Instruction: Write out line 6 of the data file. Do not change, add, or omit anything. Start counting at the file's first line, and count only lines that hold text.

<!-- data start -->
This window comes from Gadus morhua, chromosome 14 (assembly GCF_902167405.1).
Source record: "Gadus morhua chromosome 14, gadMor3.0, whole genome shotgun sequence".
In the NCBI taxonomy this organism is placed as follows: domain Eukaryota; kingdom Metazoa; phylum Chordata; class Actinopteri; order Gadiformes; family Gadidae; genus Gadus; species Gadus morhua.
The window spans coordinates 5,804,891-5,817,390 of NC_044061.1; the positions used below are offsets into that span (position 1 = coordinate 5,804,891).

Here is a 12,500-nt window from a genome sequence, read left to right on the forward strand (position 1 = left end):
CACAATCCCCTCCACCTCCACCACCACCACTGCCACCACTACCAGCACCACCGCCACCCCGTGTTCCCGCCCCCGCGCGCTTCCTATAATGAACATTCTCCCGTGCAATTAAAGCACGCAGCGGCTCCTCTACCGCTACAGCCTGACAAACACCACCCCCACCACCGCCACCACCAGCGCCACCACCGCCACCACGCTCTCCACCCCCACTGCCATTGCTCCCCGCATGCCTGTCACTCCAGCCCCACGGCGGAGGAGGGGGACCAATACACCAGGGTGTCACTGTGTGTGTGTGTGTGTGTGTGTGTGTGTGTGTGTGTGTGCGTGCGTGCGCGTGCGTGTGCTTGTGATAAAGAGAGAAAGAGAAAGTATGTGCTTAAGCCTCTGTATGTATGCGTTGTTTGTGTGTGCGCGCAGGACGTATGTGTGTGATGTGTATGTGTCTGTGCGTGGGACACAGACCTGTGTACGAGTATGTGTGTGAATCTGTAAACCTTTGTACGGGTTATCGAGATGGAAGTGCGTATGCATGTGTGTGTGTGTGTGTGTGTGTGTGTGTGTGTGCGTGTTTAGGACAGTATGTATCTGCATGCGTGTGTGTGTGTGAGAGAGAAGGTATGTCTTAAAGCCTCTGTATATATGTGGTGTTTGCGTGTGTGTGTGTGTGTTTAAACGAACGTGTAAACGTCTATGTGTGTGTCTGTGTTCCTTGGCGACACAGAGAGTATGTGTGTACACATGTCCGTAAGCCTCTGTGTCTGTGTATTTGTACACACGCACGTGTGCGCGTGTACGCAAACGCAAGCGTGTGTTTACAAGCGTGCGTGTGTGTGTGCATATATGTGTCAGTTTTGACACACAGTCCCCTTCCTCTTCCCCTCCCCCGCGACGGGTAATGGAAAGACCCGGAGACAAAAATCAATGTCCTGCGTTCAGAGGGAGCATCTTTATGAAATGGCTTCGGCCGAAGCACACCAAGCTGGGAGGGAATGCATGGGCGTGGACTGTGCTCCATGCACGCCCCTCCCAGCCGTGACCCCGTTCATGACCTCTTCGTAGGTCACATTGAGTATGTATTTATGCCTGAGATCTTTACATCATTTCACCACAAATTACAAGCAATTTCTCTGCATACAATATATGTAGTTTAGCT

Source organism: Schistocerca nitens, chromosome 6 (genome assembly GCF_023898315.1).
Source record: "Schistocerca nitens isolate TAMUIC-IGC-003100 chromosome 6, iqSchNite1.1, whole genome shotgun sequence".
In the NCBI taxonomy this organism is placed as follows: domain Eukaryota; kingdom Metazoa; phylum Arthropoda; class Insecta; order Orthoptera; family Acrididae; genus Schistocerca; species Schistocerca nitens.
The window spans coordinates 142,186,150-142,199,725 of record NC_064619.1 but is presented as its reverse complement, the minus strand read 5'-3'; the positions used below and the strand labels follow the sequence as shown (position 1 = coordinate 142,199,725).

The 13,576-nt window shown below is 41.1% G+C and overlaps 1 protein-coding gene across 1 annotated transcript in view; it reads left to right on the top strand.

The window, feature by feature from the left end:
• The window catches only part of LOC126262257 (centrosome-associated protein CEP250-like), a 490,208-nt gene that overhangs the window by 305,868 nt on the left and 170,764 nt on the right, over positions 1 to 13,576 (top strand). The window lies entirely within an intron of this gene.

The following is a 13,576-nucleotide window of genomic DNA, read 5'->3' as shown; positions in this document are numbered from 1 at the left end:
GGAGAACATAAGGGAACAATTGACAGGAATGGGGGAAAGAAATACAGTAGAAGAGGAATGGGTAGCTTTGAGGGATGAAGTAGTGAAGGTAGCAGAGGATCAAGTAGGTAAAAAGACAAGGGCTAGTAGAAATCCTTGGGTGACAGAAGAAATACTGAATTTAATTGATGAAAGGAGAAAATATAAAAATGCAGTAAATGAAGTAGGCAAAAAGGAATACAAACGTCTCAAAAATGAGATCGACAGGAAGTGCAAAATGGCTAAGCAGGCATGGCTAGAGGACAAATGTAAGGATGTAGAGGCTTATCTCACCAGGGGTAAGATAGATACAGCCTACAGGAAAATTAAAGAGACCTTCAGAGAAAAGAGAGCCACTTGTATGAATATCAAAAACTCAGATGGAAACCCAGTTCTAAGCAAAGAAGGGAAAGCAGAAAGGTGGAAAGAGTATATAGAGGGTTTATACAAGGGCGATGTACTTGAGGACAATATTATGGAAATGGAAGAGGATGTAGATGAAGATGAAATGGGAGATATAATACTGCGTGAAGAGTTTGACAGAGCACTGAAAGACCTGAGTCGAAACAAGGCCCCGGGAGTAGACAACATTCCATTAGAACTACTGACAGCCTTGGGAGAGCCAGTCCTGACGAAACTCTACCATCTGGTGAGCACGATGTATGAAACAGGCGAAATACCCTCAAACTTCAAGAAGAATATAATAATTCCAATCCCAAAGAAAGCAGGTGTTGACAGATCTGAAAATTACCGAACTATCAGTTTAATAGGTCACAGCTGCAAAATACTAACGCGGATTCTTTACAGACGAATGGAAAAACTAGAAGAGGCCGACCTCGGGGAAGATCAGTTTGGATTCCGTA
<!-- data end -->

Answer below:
CACAATCCCCTCCACCTCCACCACCACCACTGCCACCACTACCAGCACCACCGCCACCCCGTGTTCCCGCCCCCGCGCGCTTCCTATAATGAACATTCTCCCGTGCAATTAAAGCACGCAGCGGCTCCTCTACCGCTACAGCCTGACAAACACCACCCCCACCACCGCCACCACCAGCGCCACCACCGCCACCACGCTCTCCACCCCCACTGCCATTGCTCCCCGCATGCCTGTCACTCCAGCCCCACGGCGGAGGAGGGGGACCAATACACCAGGGTGTCACTGTGTGTGTGTGTGTGTGTGTGTGTGTGTGTGTGTGTGTGCGTGCGTGCGCGTGCGTGTGCTTGTGATAAAGAGAGAAAGAGAAAGTATGTGCTTAAGCCTCTGTATGTATGCGTTGTTTGTGTGTGCGCGCAGGACGTATGTGTGTGATGTGTATGTGTCTGTGCGTGGGACACAGACCTGTGTACGAGTATGTGTGTGAATCTGTAAACCTTTGTACGGGTTATCGAGATGGAAGTGCGTATGCATGTGTGTGTGTGTGTGTGTGTGTGTGTGTGTGTGCGTGTTTAGGACAGTATGTATCTGCATGCGTGTGTGTGTGTGAGAGAGAAGGTATGTCTTAAAGCCTCTGTATATATGTGGTGTTTGCGTGTGTGTGTGTGTGTTTAAACGAACGTGTAAACGTCTATGTGTGTGTCTGTGTTCCTTGGCGACACAGAGAGTATGTGTGTACACATGTCCGTAAGCCTCTGTGTCTGTGTATTTGTACACACGCACGTGTGCGCGTGTACGCAAACGCAAGCGTGTGTTTACAAGCGTGCGTGTGTGTGTGCATATATGTGTCAGTTTTGACACACAGTCCCCTTCCTCTTCCCCTCCCCCGCGACGGGTAATGGAAAGACCCGGAGACAAAAATCAATGTCCTGCGTTCAGAGGGAGCATCTTTATGAAATGGCTTCGGCCGAAGCACACCAAGCTGGGAGGGAATGCATGGGCGTGGACTGTGCTCCATGCACGCCCCTCCCAGCCGTGACCCCGTTCATGACCTCTTCGTAGGTCACATTGAGTATGTATTTATGCCTGAGATCTTTACATCATTTCACCACAAATTACAAGCAATTTCTCTGCATACAATATATGTAGTTTAGCT